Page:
5) Backcountry skiing/snowboarding – a progression of the more controlled downhill skiing, this involves getting high up on a snow-capped mountain by lift, helicopter or mountaineering. Then it is time for wholesale shredding, down the mountainside, carving the craziest lines that you can imagine. There will be sheer vertical icy gulley’s, rocky obstacles and huge jumps to negotiate, along with pristine powder snow to enjoy. Injury by falling or burial by avalanche are brutal risks here. Backcountry skiing and snowboarding is enjoyed in all of the world’s major ski areas. For those who wish to graduate from the groomed runs of the resort, backcountry guides are available to take you to areas to suit your skill level, for the authentic wilderness ski experience.
4) White-water rafting/kayaking – this is about getting from the ‘put in’ to the ‘take out’, getting very wet and scared along the way and running rapids and waterfalls of Grade 5 plus. Rafting or kayaking is often the only way to negotiate some rivers and offers a unique view of nature. Anyone in fair shape can have a go at rafting, provided they are escorted by an experienced river guide. Rivers such as the Colorado in the Grand Canyon or the mighty Zambezi at Victoria Falls, Zambia offer genuinely extreme white-water conditions, where death by drowning is a palpable risk, particularly on the Zambezi, where safety standards are not well regulated. It is only in kayaks paddled by experts that the most extreme waterfalls have been run, however. The highest run so far is Palouse Falls in Washington State, US, which is a staggering 186 feet!
3) Free climbing – this is a discipline of rock climbing that involves no safety rope. The obvious dangers come, therefore, in the familiar combination of gravity and the ground. Shear madness, but for those who have the skill and know their bodies well enough to push the limits, this is an incredible spectacle of bravery, strength and technique. Fortunately, we mortals can use anchors and ropes for protection. Some of the best areas for climbing include Joshua Tree National Park in California, USA and our very own Peak District.
2) Freediving – this is the art of taking extended dives underwater on a single breath of air. Freedivers enjoy the tremendous freedom of diving without cumbersome equipment that scares away fish and other aquatic creatures. It is an opportunity to experience a genuine peace and oneness with nature. Monofinning is a fast and efficient discipline where the freediver swims with an undulating motion.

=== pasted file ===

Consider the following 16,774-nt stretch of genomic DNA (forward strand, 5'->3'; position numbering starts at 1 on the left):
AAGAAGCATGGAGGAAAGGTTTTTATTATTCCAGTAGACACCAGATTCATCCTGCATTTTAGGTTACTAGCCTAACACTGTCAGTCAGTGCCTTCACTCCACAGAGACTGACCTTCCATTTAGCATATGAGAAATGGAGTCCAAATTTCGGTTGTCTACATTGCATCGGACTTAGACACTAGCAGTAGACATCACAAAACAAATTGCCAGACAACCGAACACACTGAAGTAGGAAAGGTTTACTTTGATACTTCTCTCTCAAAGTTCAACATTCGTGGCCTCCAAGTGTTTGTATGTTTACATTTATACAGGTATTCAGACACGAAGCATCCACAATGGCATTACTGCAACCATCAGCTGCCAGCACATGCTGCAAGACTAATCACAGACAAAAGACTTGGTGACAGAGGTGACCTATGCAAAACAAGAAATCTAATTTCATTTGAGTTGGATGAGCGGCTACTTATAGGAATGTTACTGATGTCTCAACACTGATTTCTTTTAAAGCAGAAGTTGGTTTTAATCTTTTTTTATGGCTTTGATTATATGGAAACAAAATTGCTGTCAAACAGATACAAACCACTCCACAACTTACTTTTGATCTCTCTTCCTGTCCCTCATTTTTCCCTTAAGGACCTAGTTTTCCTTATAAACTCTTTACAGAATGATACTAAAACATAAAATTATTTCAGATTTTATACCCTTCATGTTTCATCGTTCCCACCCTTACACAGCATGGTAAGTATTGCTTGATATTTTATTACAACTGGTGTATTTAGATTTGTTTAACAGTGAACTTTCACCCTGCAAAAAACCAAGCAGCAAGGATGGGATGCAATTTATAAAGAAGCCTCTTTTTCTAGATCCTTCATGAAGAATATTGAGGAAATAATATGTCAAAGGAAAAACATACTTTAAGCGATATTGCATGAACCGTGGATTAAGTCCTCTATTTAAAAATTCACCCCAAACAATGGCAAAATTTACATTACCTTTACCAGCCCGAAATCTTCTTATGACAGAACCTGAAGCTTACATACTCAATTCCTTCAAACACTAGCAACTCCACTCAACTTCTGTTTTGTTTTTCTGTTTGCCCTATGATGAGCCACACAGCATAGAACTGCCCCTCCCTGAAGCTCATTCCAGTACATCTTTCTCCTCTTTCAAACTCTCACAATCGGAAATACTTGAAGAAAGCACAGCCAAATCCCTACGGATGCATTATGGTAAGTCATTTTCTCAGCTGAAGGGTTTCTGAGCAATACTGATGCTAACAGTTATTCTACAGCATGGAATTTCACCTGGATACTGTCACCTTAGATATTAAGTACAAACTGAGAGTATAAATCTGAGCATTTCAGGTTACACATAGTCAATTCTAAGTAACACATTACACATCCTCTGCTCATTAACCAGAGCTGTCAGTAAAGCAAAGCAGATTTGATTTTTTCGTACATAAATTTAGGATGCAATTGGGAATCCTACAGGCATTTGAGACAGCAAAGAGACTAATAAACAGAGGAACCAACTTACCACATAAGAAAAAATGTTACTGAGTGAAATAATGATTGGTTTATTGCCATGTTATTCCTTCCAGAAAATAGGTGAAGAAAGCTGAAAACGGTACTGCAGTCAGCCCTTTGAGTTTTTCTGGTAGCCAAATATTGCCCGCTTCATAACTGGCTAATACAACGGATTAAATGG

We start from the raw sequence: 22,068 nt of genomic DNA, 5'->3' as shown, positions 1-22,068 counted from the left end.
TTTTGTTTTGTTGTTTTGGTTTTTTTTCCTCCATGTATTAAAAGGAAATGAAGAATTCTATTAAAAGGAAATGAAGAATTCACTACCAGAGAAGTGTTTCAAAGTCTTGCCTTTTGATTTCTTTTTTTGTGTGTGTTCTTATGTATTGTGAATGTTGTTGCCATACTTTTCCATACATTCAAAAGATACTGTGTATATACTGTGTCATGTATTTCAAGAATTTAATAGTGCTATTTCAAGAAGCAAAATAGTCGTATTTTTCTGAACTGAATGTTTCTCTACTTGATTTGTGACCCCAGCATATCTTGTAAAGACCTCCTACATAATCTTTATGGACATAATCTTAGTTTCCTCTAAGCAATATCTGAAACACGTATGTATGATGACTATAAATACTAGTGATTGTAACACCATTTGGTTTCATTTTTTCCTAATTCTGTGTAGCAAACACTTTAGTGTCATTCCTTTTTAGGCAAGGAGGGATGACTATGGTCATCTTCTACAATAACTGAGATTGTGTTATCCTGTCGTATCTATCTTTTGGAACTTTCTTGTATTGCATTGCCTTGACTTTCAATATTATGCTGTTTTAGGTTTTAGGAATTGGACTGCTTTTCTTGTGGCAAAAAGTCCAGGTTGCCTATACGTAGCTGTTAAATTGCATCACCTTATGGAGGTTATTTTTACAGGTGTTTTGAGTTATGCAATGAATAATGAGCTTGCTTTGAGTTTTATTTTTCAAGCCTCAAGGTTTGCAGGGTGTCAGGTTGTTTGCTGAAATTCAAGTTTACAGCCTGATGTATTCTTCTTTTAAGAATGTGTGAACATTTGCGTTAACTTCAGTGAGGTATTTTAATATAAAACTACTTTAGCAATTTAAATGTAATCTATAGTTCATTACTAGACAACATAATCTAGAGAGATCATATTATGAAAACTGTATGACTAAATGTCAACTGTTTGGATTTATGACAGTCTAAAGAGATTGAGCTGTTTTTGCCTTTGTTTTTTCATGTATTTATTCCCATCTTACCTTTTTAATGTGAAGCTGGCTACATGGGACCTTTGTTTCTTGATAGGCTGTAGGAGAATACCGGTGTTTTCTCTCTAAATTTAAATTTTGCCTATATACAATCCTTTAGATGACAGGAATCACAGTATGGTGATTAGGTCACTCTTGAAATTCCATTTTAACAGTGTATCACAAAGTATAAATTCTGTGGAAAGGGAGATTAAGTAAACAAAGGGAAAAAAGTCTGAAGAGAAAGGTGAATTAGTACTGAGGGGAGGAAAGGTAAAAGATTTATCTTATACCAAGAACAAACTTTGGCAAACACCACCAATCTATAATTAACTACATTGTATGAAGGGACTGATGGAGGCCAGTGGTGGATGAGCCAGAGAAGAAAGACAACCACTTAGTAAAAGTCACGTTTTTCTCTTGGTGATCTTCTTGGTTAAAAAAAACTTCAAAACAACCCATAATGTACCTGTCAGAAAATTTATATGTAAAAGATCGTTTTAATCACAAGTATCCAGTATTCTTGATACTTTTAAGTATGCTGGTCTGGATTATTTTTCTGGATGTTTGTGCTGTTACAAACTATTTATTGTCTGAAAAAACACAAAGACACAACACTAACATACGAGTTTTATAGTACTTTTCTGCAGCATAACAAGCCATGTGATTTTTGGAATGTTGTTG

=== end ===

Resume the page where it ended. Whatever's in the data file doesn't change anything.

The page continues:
The clear, warm waters of the Red Sea, as well as the Mediterranean and the Caribbean are increasingly popular for this growing sport. Of course, some have to take it to seriously dangerous extremes. The world record submerged breath hold is over eleven and a half minutes (no, that was not a misprint) and some divers plummet to well over 100 metres deep.
Blacking out through lack of oxygen is common. The bends and drowning at depth are also real threats and, because of the risks, competitive freediving is one of the most safety conscious sports around.
1) Base jumping – those involved in this sport will be only too aware of the dangers of base jumping as lives of fellow participants are lost in this most dangerous of activities. The most thrilling, but most dangerous discipline of this sport is in using a wing suit, pioneered in the French Alps. Participants glide horizontally as they plummet toward earth in a specially designed aerodynamic suit which offers them lift and steerage. The most brazen jumpers literally skim snow covered mountain saddles and rocky crags as they descend, deploying a parachute only at the last possible moment.
Getting it wrong or getting unlucky in this sport will almost certainly result in serious injury or death. However, it is also a thing of beauty and a true flying experience. Therefore, it tops the chart at number one.
Written by the team at travelsupermarket.com